Wednesday, April 24, 2019

Nevermore: Sisters of the Winter Wood, Someone, Lisbeth Salander, Bishop's Pawn, Kamala Harris

Reported by Jeanne

Sisters of the Winter Wood by Rena Rossner caught the eye of a Nevermore reader who was browsing our new book shelves.  The story is a lyrical, fairy tale about sisters Laya and Liba who live near a small village in Ukraine with their parents. When the parents are called away, the girls are left to fend for themselves but not before being told a secret: their parents are shape-shifters, and they have probably inherited the same ability.  It isn’t long before dark forces seem to be on the rise, stirring up trouble in the village.  Our reader liked the interaction between the sisters in this coming of age story, and liked that the narration was split between the two girls, one of whom speaks in prose and the other in poetry.

When Marie has her heart broken, she tearfully asks her brother who will ever love her.  He replies, “Someone.” That answer forms the heart of Someone by Alice McDermott, which bounces back and forth in time while recounting the lives of Marie, her brother Gabe who becomes a priest, and others in the neighborhood.  Our reader liked the book, noting that it was “very Irish, very Catholic, and very Brooklyn” and that it was also very worthwhile. She also thought it was quite well written.

The Girl Who Takes an Eye for an Eye is the fifth title in the Lisbeth Salander series created by Stieg Larsson and continued by David Lagercrantz. As the story opens, Salander is serving time in a maximum security prison for reckless endangerment and destruction of property, but she is not one to allow injustice—even in prison.  Our reader enjoyed the book, which is action-packed.  She also said that she actually liked the ones by Lagercrantz better than the originals, which she found rather horrifying.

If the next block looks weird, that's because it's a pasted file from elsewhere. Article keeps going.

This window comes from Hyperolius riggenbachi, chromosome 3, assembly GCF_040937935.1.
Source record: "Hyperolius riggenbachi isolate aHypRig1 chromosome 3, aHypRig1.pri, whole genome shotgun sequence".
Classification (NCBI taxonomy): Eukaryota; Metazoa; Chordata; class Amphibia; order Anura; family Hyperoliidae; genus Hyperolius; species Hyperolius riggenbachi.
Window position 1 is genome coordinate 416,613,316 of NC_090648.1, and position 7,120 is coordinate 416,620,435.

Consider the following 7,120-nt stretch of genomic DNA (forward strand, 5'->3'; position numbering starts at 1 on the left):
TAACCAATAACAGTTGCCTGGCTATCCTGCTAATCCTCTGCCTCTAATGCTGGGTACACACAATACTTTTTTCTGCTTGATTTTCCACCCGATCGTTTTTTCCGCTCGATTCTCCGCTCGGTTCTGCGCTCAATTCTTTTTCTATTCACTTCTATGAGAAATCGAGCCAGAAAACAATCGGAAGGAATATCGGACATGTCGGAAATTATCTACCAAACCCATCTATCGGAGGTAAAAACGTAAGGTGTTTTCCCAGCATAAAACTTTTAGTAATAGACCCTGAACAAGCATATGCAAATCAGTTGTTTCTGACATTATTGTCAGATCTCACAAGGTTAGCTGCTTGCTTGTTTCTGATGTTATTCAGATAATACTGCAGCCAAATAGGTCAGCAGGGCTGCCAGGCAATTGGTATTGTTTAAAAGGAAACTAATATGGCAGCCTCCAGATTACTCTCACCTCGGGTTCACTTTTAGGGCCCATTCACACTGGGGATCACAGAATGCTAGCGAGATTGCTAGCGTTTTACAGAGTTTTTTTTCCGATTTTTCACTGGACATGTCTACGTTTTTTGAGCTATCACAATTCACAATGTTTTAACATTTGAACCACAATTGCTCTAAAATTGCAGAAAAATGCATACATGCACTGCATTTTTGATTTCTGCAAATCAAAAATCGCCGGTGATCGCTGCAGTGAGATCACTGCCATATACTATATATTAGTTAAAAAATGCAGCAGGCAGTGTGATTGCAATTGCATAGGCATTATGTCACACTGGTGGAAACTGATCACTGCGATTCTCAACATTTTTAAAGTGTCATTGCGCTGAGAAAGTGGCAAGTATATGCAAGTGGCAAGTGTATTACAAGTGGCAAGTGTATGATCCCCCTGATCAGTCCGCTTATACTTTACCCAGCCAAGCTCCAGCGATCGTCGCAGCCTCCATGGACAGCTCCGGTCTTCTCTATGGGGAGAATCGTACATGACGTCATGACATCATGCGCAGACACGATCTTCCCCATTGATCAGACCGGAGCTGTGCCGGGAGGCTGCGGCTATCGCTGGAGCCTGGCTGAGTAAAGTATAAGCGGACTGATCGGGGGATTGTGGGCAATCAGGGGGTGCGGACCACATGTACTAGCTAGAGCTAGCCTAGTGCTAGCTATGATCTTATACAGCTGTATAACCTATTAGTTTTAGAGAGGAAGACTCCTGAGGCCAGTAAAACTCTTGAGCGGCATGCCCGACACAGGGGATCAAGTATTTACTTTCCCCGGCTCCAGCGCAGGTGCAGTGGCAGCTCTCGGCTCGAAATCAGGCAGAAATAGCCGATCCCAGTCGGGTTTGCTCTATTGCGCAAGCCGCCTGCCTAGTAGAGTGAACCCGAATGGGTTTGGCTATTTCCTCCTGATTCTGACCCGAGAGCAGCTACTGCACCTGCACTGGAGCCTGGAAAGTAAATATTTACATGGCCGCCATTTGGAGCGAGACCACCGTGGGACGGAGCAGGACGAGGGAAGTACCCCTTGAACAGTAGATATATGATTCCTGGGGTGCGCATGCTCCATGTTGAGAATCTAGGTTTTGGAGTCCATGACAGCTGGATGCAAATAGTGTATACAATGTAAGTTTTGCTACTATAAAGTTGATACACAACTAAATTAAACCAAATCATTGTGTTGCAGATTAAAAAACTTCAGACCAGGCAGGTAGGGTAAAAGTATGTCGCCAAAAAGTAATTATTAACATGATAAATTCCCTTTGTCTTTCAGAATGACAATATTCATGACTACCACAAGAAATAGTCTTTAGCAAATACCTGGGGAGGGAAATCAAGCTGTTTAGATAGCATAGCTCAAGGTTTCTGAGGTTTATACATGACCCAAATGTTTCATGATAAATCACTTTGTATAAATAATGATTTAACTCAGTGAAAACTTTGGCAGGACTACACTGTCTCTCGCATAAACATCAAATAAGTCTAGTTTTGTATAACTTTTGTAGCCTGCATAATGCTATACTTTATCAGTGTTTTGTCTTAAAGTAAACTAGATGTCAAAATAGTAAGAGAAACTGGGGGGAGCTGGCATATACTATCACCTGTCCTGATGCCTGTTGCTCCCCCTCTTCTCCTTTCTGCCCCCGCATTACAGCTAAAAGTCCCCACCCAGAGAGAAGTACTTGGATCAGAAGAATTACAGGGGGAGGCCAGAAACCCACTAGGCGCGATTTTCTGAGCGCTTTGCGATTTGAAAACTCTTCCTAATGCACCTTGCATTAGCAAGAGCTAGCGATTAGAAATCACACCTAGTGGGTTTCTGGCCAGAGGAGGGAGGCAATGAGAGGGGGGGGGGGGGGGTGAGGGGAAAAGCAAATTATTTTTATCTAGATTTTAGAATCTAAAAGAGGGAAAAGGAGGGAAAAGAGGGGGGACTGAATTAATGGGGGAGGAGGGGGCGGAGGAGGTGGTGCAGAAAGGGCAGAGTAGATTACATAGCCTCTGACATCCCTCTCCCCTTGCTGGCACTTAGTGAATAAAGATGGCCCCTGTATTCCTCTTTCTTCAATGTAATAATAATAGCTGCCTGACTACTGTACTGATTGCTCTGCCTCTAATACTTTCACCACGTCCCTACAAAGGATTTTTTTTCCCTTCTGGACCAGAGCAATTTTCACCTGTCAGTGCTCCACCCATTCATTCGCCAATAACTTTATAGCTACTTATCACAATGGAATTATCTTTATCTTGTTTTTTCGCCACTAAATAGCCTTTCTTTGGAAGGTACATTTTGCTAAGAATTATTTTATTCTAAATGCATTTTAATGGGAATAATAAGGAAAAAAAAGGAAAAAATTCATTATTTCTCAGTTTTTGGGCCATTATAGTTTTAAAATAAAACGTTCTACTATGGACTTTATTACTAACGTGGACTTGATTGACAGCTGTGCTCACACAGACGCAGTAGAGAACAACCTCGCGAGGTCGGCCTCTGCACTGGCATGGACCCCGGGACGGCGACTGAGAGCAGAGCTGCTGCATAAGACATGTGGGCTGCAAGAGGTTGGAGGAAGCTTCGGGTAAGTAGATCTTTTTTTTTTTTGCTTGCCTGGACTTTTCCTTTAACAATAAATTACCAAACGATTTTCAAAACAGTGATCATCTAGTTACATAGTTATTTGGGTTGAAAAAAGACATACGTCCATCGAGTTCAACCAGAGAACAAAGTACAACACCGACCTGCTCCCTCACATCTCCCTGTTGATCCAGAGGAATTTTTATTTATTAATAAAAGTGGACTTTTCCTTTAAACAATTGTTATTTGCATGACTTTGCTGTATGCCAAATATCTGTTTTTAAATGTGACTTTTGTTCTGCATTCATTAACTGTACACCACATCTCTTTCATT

Another recommendation for a thriller followed with Bishop’s Pawn by Steve Berry.  Cotton Malone, an ex-U.S. government agent seems drawn to adventures rooted in history but which have repercussions that extend to the present day.  This entry involves a rare and extremely valuable coin and the assassination of Martin Luther King, Jr., and provides Berry’s usual swift action, plot twists, and plenty of intrigue.  Our reviewer praised Berry for noting what parts of the novel are based on fact and which are the author’s invention.

Finally, a reader had just started The Truths We Hold: An American Journey by Kamala Harris. She noted that Harris had an interesting background:  her Jamaican father was an economist and her Indian mother was a cancer researcher, while Harris herself went to law school and became a prosecutor.  Updates are promised after more of the book is read.

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